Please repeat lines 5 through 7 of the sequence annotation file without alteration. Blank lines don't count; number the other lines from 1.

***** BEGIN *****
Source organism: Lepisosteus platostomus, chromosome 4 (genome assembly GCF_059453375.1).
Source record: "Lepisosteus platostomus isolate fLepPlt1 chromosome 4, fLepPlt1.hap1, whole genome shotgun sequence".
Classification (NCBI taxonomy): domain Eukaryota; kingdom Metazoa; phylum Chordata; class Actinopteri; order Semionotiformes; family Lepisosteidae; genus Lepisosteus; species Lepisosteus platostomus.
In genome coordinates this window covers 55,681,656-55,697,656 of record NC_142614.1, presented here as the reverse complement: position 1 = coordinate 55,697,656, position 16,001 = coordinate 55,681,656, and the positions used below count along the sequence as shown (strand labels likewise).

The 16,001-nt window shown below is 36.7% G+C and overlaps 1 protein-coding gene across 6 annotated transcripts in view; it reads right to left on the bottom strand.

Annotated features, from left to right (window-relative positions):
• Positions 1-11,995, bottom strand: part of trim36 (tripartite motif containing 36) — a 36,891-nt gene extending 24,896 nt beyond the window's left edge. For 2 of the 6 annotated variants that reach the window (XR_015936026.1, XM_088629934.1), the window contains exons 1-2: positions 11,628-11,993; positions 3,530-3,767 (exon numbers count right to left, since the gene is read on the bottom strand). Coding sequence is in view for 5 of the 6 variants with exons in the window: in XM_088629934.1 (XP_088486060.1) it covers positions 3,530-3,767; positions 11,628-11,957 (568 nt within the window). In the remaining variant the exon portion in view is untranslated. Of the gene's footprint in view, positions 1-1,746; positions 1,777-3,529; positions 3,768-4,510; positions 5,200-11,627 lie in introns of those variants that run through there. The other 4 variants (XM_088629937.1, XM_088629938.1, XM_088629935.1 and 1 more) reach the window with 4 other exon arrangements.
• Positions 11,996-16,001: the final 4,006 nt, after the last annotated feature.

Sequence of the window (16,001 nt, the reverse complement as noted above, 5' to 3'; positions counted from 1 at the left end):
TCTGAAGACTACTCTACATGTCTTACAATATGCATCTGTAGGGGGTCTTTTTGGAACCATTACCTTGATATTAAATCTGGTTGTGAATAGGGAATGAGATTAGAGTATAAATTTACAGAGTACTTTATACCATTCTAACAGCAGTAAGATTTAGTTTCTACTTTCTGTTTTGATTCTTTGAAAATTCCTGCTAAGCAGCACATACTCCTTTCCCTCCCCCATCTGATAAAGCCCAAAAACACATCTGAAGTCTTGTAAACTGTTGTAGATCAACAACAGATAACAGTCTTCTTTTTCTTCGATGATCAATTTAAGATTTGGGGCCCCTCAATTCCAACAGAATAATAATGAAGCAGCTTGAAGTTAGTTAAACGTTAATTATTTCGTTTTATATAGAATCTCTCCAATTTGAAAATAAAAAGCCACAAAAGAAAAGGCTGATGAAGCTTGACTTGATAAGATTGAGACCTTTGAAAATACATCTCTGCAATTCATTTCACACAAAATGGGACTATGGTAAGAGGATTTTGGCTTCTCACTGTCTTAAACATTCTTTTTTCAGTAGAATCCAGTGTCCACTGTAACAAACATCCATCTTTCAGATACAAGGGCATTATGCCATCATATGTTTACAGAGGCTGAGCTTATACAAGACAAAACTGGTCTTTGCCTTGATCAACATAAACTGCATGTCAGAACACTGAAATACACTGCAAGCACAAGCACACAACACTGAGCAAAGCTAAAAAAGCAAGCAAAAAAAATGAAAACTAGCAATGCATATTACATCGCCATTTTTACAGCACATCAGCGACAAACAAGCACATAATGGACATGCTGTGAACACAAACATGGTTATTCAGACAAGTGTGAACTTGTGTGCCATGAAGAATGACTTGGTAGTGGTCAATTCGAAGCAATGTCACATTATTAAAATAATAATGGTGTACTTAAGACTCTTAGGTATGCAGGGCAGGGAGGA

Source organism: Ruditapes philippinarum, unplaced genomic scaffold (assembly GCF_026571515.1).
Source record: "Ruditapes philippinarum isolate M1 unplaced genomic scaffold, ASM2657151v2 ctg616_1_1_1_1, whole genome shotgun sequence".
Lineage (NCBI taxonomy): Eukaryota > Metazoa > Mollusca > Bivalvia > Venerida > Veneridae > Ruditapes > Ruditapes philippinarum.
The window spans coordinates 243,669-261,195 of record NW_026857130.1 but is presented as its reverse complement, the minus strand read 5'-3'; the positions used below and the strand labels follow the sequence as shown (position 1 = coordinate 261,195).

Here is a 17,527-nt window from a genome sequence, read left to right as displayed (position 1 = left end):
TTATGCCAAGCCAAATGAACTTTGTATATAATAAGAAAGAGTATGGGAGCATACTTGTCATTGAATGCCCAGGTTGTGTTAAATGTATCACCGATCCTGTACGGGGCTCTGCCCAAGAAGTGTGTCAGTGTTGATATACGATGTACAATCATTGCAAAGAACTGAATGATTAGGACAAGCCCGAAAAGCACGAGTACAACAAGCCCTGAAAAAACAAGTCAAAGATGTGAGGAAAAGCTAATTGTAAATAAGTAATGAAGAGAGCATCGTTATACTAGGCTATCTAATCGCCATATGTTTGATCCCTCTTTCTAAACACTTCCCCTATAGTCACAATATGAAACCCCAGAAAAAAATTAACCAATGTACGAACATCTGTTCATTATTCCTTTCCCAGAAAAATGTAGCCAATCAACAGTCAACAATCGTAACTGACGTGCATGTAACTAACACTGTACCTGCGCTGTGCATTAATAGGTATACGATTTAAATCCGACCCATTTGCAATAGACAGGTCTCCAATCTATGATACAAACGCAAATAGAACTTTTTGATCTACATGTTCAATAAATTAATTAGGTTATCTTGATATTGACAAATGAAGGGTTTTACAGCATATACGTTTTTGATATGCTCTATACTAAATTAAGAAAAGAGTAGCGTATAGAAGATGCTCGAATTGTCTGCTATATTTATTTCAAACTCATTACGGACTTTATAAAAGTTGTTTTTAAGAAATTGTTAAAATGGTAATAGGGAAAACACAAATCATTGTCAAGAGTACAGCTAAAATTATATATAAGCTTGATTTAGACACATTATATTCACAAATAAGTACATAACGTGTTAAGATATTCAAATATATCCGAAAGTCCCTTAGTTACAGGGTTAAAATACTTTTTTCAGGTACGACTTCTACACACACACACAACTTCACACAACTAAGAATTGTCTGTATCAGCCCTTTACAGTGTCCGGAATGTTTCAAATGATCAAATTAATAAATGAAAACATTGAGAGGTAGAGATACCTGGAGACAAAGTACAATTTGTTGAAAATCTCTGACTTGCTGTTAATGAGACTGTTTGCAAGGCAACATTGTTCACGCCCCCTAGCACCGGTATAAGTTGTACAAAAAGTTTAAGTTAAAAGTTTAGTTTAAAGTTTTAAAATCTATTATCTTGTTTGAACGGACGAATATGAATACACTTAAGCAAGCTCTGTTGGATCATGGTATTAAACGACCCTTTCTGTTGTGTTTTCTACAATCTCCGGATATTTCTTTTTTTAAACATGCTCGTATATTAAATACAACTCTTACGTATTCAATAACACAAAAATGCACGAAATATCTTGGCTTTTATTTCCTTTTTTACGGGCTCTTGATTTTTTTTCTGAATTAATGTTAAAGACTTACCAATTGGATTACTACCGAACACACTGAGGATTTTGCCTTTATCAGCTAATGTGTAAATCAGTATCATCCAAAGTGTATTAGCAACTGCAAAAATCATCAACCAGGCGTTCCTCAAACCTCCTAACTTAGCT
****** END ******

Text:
The 16,001-nt window shown below is 36.7% G+C and overlaps 1 protein-coding gene across 6 annotated transcripts in view; it reads right to left on the bottom strand.

Annotated features, from left to right (window-relative positions):
• Positions 1-11,995, bottom strand: part of trim36 (tripartite motif containing 36) — a 36,891-nt gene extending 24,896 nt beyond the window's left edge. For 2 of the 6 annotated variants that reach the window (XR_015936026.1, XM_088629934.1), the window contains exons 1-2: positions 11,628-11,993; positions 3,530-3,767 (exon numbers count right to left, since the gene is read on the bottom strand). Coding sequence is in view for 5 of the 6 variants with exons in the window: in XM_088629934.1 (XP_088486060.1) it covers positions 3,530-3,767; positions 11,628-11,957 (568 nt within the window). In the remaining variant the exon portion in view is untranslated. Of the gene's footprint in view, positions 1-1,746; positions 1,777-3,529; positions 3,768-4,510; positions 5,200-11,627 lie in introns of those variants that run through there. The other 4 variants (XM_088629937.1, XM_088629938.1, XM_088629935.1 and 1 more) reach the window with 4 other exon arrangements.